On the afternoon of Saturday 23 January 2010, in front of a packed Old Trafford crowd there to witness the Manchester United FC vs. Hull City AFC English Premier League game, the identity of the third annual Robert Burns International Foundation Sponsor of the Year was revealed: Diageo Hungary Ltd.
The award is officially called the Ferenc Puskás – Sir Alex Ferguson Sponsor of the Year Trophy. It features a football crafted from copper, made by a Scottish artist and presented to Erzsébet Puskás in honour of her late husband, the legendary Hungarian footballer, and was handed over to Attila Erdei, the Commercial Manager for Diageo in Hungary and Croatia, by Sir Alex, the Honorary President of the RBIF.
Diageo, headquartered in Budapest on Soroksári út, has been involved with the Burns Supper for more than a decade. Supper Chairman Stuart McAlister explained what it was that made the drinks firm such champion sponsors, worthy of recognition in Manchester United’s Theatre of Dreams stadium.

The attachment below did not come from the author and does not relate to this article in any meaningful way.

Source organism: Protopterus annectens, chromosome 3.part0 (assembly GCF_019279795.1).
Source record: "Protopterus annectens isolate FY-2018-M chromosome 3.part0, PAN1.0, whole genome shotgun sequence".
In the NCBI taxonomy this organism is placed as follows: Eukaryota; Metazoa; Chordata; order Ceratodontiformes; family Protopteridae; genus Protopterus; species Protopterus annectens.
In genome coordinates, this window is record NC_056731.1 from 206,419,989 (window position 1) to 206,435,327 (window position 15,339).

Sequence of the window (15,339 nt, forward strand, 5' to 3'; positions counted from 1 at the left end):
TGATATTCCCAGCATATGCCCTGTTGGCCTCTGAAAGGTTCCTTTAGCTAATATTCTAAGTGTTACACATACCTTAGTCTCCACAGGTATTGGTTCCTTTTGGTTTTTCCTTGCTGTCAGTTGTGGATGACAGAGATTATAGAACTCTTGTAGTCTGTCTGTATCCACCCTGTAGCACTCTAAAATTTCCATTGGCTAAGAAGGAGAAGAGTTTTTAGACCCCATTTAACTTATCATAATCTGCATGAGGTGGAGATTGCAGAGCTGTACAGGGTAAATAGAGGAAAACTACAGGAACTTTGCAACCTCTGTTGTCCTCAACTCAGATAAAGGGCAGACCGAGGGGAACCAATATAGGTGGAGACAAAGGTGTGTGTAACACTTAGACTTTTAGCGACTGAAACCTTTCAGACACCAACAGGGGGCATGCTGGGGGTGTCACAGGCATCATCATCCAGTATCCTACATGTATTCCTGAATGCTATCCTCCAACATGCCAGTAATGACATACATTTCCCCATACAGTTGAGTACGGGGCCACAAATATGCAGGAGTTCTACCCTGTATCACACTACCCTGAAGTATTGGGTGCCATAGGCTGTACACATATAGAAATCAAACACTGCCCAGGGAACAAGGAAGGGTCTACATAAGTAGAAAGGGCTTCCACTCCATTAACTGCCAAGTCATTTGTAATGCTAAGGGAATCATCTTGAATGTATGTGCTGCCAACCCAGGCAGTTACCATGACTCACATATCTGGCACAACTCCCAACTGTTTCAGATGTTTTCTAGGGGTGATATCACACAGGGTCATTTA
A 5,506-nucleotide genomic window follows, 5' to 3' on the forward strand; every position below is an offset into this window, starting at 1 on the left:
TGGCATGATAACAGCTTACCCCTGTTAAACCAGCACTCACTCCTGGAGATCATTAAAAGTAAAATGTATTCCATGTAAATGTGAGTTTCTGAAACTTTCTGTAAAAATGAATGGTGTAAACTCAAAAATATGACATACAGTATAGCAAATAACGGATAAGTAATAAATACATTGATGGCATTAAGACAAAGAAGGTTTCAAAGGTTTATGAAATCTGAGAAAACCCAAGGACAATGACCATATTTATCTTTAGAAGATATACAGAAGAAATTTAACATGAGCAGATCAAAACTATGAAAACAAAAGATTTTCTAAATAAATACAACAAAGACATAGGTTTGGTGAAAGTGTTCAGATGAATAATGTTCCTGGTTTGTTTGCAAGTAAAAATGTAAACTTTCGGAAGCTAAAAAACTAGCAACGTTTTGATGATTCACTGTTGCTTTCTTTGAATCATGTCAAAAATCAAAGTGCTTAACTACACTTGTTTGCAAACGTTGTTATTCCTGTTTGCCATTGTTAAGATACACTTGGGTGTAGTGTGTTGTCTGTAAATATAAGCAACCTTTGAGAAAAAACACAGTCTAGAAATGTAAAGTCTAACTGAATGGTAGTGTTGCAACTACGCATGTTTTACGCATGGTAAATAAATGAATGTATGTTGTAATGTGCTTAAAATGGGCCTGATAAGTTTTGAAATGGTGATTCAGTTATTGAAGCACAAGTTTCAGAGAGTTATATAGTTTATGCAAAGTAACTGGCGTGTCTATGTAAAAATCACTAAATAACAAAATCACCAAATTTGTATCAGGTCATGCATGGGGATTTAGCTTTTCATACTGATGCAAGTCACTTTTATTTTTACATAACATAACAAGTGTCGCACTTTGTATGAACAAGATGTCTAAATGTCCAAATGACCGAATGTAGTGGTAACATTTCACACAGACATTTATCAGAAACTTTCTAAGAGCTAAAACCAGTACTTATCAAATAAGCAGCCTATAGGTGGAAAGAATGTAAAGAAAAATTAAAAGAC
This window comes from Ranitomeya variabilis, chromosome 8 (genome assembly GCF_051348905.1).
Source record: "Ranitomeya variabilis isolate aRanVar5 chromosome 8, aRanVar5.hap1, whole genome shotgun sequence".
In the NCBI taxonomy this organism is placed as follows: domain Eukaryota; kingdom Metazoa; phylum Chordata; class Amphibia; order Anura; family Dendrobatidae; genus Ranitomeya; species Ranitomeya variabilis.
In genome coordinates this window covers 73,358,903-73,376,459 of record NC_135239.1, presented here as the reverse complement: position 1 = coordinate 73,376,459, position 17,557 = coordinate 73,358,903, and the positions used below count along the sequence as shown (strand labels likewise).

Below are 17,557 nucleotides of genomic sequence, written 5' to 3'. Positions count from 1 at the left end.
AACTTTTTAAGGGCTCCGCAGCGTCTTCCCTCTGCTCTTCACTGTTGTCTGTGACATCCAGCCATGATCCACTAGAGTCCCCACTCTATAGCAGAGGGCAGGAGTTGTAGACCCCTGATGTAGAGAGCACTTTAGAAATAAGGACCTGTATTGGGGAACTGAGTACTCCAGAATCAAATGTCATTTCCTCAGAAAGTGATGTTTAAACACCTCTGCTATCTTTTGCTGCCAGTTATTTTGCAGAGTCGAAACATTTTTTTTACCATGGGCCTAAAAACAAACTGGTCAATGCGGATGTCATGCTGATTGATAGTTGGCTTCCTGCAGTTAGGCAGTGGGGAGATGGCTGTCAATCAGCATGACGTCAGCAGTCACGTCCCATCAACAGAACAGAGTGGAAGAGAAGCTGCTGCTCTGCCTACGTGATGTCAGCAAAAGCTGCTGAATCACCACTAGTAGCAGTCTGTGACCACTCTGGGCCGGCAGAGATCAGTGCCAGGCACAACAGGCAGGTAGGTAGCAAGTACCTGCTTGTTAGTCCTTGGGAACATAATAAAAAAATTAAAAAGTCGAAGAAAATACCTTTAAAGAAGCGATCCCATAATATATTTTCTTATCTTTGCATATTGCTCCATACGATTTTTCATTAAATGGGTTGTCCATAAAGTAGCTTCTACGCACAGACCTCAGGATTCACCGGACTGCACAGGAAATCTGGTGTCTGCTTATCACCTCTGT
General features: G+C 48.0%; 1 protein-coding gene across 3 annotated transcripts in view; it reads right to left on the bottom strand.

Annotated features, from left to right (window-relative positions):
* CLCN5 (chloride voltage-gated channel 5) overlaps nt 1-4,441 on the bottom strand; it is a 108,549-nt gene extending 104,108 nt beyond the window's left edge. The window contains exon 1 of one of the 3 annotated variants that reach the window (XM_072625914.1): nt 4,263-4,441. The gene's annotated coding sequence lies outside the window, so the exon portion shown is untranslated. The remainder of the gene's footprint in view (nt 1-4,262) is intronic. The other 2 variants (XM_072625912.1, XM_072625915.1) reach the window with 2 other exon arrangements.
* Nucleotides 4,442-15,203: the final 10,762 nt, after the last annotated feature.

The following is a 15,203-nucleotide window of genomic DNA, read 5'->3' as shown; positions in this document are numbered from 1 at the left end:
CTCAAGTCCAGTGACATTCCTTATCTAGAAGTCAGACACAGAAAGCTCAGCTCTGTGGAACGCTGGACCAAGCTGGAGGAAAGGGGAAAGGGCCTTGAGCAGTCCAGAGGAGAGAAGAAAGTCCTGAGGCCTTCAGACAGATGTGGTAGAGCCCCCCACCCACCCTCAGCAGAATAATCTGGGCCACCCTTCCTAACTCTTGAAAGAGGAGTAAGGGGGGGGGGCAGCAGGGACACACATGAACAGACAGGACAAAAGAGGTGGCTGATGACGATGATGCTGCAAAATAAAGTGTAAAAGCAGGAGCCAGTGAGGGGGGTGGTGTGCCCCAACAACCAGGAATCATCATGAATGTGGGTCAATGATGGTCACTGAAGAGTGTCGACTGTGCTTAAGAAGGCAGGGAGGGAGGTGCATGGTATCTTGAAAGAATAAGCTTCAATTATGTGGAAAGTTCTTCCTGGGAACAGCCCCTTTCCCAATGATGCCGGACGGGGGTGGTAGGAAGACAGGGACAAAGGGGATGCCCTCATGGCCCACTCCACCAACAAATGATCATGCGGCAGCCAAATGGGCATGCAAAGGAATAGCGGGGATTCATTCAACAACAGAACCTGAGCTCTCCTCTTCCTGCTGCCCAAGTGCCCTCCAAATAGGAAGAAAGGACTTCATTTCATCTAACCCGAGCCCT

“Diageo typically provides 70 bottles of Johnny Walker whisky for the Burns Supper, as well as two bottles of malt whisky for the auction/raffle. The company also provides a whisky tasting promotion every year, with the help of Csaba Gulyás, the ‘Whisky Ambassador’. Finally, Johnny Walker himself is always present at the Burns Supper so he can be a part of the presentation and the addressing of the haggis.”
The 42-year-old Attila Erdei, married with two daughters (aged 19 and 11) has worked for Diageo for almost two years. He said the decision to sponsor the event had been an easy one to take, the reasoning behind it straightforward.
“The goal of the Burns Supper [to raise funds for sick Hungarian children] is a great thing, and it is one of the few charity events we have supported over a long period of time,” he explained. But had the recent – and ongoing – global recession forced Diageo Hungary to scale back its sponsorship? “No, it is not a question,” Erdei insisted. “We will continue this sponsorship in the future as well.”
That’s good news for patrons of the supper, and, indeed, the organising committee that McAlister leads. Above all, though, it is good news for the children the supper supports.
By Robin Marshall